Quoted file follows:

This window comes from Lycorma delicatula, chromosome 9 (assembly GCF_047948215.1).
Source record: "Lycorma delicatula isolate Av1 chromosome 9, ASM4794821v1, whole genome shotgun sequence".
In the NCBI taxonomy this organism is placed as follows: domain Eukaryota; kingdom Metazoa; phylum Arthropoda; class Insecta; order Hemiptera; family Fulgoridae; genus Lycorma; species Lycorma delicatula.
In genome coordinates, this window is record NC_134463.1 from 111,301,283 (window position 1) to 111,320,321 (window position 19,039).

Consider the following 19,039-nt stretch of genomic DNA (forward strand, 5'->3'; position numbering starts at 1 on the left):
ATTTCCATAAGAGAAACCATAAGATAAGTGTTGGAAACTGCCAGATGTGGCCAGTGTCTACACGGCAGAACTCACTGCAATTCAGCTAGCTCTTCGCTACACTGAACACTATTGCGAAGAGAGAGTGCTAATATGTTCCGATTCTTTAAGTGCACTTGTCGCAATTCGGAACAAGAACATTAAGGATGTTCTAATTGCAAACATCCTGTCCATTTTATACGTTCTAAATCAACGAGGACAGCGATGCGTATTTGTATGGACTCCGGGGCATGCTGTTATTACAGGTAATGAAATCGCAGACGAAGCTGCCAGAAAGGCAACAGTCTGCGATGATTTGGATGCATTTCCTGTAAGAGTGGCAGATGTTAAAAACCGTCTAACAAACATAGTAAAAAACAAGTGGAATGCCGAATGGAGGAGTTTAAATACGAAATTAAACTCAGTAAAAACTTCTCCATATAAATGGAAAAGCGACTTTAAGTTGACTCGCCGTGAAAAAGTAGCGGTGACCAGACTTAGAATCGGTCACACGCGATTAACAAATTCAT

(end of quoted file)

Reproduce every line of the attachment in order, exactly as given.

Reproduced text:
This window comes from Lycorma delicatula, chromosome 9 (assembly GCF_047948215.1).
Source record: "Lycorma delicatula isolate Av1 chromosome 9, ASM4794821v1, whole genome shotgun sequence".
In the NCBI taxonomy this organism is placed as follows: domain Eukaryota; kingdom Metazoa; phylum Arthropoda; class Insecta; order Hemiptera; family Fulgoridae; genus Lycorma; species Lycorma delicatula.
In genome coordinates, this window is record NC_134463.1 from 111,301,283 (window position 1) to 111,320,321 (window position 19,039).

Consider the following 19,039-nt stretch of genomic DNA (forward strand, 5'->3'; position numbering starts at 1 on the left):
ATTTCCATAAGAGAAACCATAAGATAAGTGTTGGAAACTGCCAGATGTGGCCAGTGTCTACACGGCAGAACTCACTGCAATTCAGCTAGCTCTTCGCTACACTGAACACTATTGCGAAGAGAGAGTGCTAATATGTTCCGATTCTTTAAGTGCACTTGTCGCAATTCGGAACAAGAACATTAAGGATGTTCTAATTGCAAACATCCTGTCCATTTTATACGTTCTAAATCAACGAGGACAGCGATGCGTATTTGTATGGACTCCGGGGCATGCTGTTATTACAGGTAATGAAATCGCAGACGAAGCTGCCAGAAAGGCAACAGTCTGCGATGATTTGGATGCATTTCCTGTAAGAGTGGCAGATGTTAAAAACCGTCTAACAAACATAGTAAAAAACAAGTGGAATGCCGAATGGAGGAGTTTAAATACGAAATTAAACTCAGTAAAAACTTCTCCATATAAATGGAAAAGCGACTTTAAGTTGACTCGCCGTGAAAAAGTAGCGGTGACCAGACTTAGAATCGGTCACACGCGATTAACAAATTCAT